Several times a chill draught of wind threatened to extinguish her light. She thought that the bottom of the staircase would never be reached, the descent seemed so long and weary ; but the satisfaction of having escaped from the wretched dilemma in which Cochrane had contrived to place her was more than sufficient to give her strength to pursue the advantage she had obtained.

At length she reached a narrow landing-place from which two passages diverged. She was slightly giddy, and without the least consciousness of direction.

She chose the passage to the left, but before she had proceeded more than a dozen paces the light was suddenly extinguished.

CHAPTER XXI.

IN THE ORATORY.

“ Then out it spak' her, bonnie Jane,

The youngest o' the three :
O lady, why look ye so sad ?

Come, tell your grief to me.'
“O wherefore should I tell my grief,

Since lax I cannot find ?
I'm far frae a' my kin and friends,
And my love I left behind.'”

Bonnie Baby Livingstone. The darkness was intense, and for a few moments she stood bewildered, and uncertain whether to advance or retreat.

An instant's reflection, however, was sufficient to decide her course. She placed the now useless taper on the ground and advanced, groping her way cautiously.

The progress was slow, and in her excited state it was painfully so. The distance seemed to be considerable, and Katherine fancied that she was traversing the whole length of the building.

At last she reached what seemed to be the end of the passage. But the wall was stone, and all her efforts failed to discover an outlet. She turned back, feeling along the wall, and about six yards from the extremity of the passage she found a door.

At the same moment her ears were suddenly greeted by the dull, muffled sound of voices speaking within. She restrained her breath, and listened with senses quickened to painful acuteness. Gradually the sounds became more distinct; they formed into words, and, with a shudder of alarm, she became aware that Cochrane was one of the speakers.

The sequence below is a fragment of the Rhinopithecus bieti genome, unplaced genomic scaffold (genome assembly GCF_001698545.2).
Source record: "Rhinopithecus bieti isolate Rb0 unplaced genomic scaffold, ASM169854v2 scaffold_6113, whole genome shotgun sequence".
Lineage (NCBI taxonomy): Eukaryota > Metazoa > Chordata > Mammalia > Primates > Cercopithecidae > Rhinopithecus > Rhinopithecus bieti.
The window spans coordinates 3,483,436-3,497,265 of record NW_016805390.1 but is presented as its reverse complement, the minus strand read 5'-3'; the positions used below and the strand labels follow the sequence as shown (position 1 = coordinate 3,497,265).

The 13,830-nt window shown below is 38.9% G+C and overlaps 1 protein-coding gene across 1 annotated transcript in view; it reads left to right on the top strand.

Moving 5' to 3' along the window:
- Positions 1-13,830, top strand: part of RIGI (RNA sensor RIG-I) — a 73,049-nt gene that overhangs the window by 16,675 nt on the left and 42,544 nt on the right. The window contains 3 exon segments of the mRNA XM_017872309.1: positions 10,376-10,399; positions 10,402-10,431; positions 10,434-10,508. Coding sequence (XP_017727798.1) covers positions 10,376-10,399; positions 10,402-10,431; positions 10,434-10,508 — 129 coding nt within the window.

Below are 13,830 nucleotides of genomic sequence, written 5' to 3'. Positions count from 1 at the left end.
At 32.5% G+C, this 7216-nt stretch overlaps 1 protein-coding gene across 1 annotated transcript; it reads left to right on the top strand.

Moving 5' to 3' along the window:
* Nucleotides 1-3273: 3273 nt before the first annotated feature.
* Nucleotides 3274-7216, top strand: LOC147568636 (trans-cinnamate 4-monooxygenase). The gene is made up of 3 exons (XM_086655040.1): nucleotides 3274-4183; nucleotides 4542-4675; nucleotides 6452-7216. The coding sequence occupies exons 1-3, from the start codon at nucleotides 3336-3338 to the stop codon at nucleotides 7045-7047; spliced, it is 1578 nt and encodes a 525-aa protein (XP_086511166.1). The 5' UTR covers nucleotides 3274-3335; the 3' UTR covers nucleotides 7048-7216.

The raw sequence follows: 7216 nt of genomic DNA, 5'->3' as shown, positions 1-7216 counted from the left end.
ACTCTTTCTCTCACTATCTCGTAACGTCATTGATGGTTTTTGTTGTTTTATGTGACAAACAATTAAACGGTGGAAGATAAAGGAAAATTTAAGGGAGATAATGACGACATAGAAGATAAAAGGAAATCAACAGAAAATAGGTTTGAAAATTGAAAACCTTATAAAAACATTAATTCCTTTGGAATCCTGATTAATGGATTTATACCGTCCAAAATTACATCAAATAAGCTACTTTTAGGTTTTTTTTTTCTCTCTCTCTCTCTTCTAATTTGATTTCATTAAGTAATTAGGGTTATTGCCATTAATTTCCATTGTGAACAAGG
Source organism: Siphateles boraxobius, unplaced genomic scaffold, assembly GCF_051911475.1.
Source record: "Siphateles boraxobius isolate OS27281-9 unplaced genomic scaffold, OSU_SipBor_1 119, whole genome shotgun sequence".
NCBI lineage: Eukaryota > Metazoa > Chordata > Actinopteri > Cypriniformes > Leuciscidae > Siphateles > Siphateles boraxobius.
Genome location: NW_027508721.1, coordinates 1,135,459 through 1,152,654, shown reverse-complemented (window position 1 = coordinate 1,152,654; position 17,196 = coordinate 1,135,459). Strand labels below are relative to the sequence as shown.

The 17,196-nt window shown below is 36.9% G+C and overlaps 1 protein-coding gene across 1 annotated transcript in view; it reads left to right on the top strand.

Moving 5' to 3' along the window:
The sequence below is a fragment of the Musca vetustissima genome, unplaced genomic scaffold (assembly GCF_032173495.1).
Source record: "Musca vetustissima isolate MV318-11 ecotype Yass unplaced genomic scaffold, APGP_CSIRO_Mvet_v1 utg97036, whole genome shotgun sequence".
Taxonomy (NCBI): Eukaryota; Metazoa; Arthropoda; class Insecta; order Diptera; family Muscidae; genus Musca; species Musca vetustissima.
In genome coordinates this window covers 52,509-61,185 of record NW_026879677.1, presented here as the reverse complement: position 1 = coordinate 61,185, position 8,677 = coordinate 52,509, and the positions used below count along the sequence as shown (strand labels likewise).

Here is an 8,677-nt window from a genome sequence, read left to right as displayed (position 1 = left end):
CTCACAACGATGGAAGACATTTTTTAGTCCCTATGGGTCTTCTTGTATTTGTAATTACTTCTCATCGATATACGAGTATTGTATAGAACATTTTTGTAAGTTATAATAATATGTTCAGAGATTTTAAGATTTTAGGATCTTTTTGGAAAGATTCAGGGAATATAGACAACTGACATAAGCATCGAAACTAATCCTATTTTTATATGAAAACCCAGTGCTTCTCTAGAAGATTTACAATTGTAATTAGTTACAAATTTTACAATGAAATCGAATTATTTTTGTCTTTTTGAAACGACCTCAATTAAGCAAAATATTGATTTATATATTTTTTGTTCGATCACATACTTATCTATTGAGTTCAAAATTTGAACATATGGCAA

It was a private door of the King's apartment that she was standing at, and it was the conference of his Majesty and his favourites regarding the ripening conspiracies, in which she was thus accidentally made a participator.

Although the sentences were incomplete on account of the occasional indistinctness of the sounds, she heard

enough to make her aware of the grave danger that threatened Lamington and the Abbot, and to erable her to understand that their friends, Albany and Mar, on whose protection they had been calculating, were to be themselves made prisoners.

She was as much frightened by the manner in which the discovery of the secret had been made, as by the nature of the secret itself. She was as much appalled by her present position as by the observations affecting herself.

“She is a silly wench,” Cochrane said, and these knaves have deceived her regarding me so that she has learned almost to despise me.

“ Have no fear,” answered the King; "she will think better of it when she has learned our decision on the subject "

« Then I will take my leave, sire, and see that your commands are promptly executed.”